Trump Wants Credit for Cutting the Na­tional Debt

The Economic Times - - Finance & Commodities -

New York: Pres­i­dent Don­ald Trump asked on Twit­ter why the me­dia hasn’t re­ported that the na­tional debt has dropped since his in­au­gu­ra­tion. One ex­pla­na­tion, some econ­o­mists said: Trump couldn’t have had any­thing to do with it. “Any­thing that has hap­pened to the debt has been on au­topi­lot since Obama left,” said Lau­rence Kotlikoff, an eco­nom­ics pro­fes­sor at Bos­ton Uni­ver­sity. “If any­thing, he is tak­ing credit for some­thing Obama did.”

The pres­i­dent took to Twit­ter on Satur­day morn­ing to say that the na­tional debt de­clined by $12 bil­lion in his first month in of­fice com­pared with a $200 bil­lion in­crease in Barack Obama’s first month in of­fice. The tweet fol­lowed a Fox News seg­ment on which for­mer pres­i­den­tial can­di­date Her­man Cain made the same state­ment. Trump’s num­bers are ac­cu­rate. The na­tional debt of $19.9 tril­lion did de­crease $12 bil­lion — six­hun­dredths of 1% — from his first day in of­fice un­til his 30th. It’s also true the debt fluc­tu­ates by bil­lions of dol­lars each day, and the cur­rent spend­ing and tax rev­enue lev­els that drive those short-term vari­ances were set by the last ad­min­is­tra­tion. Trump hasn’t had a chance in his first weeks to change the level of rev­enue col­lected through higher taxes or cut fed­eral spend­ing through a new bud­get.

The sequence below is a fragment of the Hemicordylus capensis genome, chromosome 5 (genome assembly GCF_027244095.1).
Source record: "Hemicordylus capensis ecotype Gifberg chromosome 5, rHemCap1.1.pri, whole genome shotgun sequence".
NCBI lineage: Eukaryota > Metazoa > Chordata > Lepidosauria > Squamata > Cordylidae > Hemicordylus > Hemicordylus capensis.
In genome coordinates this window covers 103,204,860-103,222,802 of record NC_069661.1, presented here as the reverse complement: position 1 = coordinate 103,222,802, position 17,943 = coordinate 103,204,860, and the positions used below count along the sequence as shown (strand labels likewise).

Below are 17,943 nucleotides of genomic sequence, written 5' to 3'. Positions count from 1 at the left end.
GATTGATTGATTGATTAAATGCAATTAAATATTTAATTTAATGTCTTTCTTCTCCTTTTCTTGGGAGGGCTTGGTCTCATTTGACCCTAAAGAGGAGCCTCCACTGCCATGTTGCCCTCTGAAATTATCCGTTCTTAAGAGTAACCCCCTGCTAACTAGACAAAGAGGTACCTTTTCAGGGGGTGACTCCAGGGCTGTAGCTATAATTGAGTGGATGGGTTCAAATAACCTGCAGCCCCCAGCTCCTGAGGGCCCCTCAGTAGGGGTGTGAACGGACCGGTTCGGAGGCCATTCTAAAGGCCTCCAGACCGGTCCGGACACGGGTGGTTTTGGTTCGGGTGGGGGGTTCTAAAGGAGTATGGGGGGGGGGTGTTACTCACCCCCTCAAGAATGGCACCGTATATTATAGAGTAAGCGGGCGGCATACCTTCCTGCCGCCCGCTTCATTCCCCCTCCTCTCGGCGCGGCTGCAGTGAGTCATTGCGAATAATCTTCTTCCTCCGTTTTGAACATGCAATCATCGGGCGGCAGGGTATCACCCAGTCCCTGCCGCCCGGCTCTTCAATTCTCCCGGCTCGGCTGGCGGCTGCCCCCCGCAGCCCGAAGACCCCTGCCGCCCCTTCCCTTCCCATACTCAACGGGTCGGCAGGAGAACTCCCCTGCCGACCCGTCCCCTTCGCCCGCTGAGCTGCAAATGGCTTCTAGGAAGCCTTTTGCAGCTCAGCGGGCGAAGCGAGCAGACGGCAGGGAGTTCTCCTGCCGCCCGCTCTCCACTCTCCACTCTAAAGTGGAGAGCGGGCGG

The $14.4 bil­lion in debt held by the pub­lic, rather than as se­cu­ri­ties in gov­ern­ment trust funds, was $94 mil­lion lower on Fe­bru­ary 21 than on Jan­uary 20, when Trump was in­au­gu­rated. But the fol­low­ing day, the debt level popped back up more than $1 bil­lion due to reg­u­lar changes in spend­ing and rev­enue.

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